To get the most out of the meta data and to alleviate the collecting and administration of the meta data set, I frequently use a relational database. That allows me to generate a GUI for entering data and a number of different reports. Plus, this database can be used as a central repository for each member of the project team. For the project manager it can be of great help, if it contains typical project information like target date, status, estimated effort, remaining effort, responsibilities, etc. for the relevant entities.

A big advantage, which is based on the completeness of the meta data set, is, that certain pitfalls and showstoppers can be identified at a very early stage of the project.

Here is an example from one of my projects: I’m always especially paranoid with historical variability like slowly moving dimensions (which often turn out to be rapidly changing dimensions). Hence there are a number of attributes in my meta data model, which describe SMDs. In the (meta data based) process of specification and requirements engineering I asked the client about the historical variability of the product hierarchy. The people I asked were very amazed and apparently, nobody in the company had ever though about it. The question was: What happens with historical data when the product hierarchy changes? Has the change to be applied to the historical data (especially aggregated data)? Through the procedural model implied by the meta data we were able to address the implications of the historical variability at a very early stage in the project and we could force the client’s management to make a reliable decision. Very often, these kinds of aspects finally occur when the BI system is already in production, jeopardizing the success of the entire project.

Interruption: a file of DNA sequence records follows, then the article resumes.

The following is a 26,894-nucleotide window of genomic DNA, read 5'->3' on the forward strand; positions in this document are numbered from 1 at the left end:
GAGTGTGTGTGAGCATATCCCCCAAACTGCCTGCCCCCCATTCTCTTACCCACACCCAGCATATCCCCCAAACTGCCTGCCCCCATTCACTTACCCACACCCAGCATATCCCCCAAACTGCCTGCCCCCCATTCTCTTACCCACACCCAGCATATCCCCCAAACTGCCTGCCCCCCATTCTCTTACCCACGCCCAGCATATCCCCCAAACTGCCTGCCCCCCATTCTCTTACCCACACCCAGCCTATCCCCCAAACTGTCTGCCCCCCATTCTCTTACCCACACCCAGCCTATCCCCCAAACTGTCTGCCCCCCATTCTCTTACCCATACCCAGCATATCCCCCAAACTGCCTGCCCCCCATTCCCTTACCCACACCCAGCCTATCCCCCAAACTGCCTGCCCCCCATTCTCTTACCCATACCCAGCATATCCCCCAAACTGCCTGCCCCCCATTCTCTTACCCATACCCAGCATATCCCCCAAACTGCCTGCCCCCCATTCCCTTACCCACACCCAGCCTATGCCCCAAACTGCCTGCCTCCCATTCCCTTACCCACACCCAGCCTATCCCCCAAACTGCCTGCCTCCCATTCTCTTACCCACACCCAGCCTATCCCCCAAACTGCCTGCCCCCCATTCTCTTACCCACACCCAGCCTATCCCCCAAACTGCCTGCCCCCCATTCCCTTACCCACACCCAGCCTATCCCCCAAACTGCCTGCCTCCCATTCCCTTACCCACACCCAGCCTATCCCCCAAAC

In one of my next posts, I’m going to describe the meta data model in more detail by identifying the different sections of the model and describing the attributes, which make up the different meta data entities .

DWH Modeling Rule #1: Most aggregations have to be done in the Data Warehouse directly

If you have read my first post about “my real world experience” with out-of-the-box BI systems like Cognos, you might have gotten the impression, that I was bashing Cognos. This is definitely not the case, since Cognos and other BI systems are great software products, which offer a wide range of functionality. The point I was trying to make is, that even the leading product in the BI market was and still is not able to cope with certain data structures. It’s not that these data structures are especially weird or uncommon, no, they have occurred in each data warehouse project I have been involved so far.

The picture on the left depicts a typical hierarchy, which can often be found as the structure of a sales force.

C1-C4 are clients, who are assigned to the sales reps R1 and R2. The sales reps are both managed by regional manager M1.